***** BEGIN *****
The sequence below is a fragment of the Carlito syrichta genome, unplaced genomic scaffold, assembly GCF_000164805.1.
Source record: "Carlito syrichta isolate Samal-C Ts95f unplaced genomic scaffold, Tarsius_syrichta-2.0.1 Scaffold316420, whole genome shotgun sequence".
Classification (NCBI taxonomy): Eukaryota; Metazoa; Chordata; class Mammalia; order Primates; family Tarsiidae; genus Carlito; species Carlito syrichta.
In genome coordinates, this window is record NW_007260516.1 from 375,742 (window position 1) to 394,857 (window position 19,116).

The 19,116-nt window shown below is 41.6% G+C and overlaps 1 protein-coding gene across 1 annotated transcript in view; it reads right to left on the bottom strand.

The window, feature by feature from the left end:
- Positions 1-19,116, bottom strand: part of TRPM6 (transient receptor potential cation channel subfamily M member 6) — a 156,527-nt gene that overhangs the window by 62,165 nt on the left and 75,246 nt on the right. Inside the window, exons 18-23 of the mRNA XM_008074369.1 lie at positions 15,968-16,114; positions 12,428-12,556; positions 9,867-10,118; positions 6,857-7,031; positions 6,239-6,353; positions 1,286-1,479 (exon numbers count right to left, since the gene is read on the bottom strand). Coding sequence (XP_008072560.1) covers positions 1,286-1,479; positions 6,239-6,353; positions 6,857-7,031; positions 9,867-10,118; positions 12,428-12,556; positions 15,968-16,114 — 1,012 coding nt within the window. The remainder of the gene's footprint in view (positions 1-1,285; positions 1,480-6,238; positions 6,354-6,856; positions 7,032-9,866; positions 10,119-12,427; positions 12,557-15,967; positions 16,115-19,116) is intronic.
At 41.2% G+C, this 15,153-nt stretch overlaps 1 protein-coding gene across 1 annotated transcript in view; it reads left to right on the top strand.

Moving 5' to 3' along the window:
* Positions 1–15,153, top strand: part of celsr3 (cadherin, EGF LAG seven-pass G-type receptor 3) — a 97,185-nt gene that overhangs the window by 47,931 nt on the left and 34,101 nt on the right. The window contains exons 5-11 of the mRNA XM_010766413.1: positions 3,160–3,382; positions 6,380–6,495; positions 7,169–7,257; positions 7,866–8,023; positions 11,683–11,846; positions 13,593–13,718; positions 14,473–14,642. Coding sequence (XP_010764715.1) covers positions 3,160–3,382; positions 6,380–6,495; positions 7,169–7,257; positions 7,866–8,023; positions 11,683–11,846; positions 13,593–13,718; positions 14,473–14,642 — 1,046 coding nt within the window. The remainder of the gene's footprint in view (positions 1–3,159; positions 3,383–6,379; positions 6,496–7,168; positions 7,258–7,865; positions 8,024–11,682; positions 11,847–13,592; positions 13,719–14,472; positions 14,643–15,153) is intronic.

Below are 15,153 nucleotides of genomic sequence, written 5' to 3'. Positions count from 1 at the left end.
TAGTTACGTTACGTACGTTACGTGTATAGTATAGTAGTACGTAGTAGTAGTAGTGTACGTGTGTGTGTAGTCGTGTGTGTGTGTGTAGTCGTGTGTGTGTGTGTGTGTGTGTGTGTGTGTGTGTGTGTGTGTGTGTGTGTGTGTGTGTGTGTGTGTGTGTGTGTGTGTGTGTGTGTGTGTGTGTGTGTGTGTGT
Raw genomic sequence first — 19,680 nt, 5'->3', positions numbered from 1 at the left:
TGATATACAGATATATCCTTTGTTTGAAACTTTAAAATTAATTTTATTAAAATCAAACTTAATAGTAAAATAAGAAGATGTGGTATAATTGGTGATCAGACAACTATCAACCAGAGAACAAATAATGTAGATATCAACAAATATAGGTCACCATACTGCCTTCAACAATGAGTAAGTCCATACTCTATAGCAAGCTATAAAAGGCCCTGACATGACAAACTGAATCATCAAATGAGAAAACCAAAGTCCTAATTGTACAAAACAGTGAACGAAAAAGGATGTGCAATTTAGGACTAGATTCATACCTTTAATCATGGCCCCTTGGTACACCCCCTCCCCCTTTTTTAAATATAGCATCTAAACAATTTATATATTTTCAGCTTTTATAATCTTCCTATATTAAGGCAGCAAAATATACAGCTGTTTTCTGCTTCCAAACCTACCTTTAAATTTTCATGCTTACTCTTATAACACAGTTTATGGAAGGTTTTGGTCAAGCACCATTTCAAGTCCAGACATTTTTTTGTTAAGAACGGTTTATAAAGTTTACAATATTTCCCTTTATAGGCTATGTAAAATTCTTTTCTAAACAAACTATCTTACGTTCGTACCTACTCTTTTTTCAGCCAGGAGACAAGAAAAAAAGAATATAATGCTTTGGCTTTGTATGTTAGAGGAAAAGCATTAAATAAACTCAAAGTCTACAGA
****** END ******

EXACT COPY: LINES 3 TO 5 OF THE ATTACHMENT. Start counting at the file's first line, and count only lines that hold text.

Classification (NCBI taxonomy): Eukaryota; Metazoa; Chordata; class Mammalia; order Primates; family Tarsiidae; genus Carlito; species Carlito syrichta.
In genome coordinates, this window is record NW_007260516.1 from 375,742 (window position 1) to 394,857 (window position 19,116).

The 19,116-nt window shown below is 41.6% G+C and overlaps 1 protein-coding gene across 1 annotated transcript in view; it reads right to left on the bottom strand.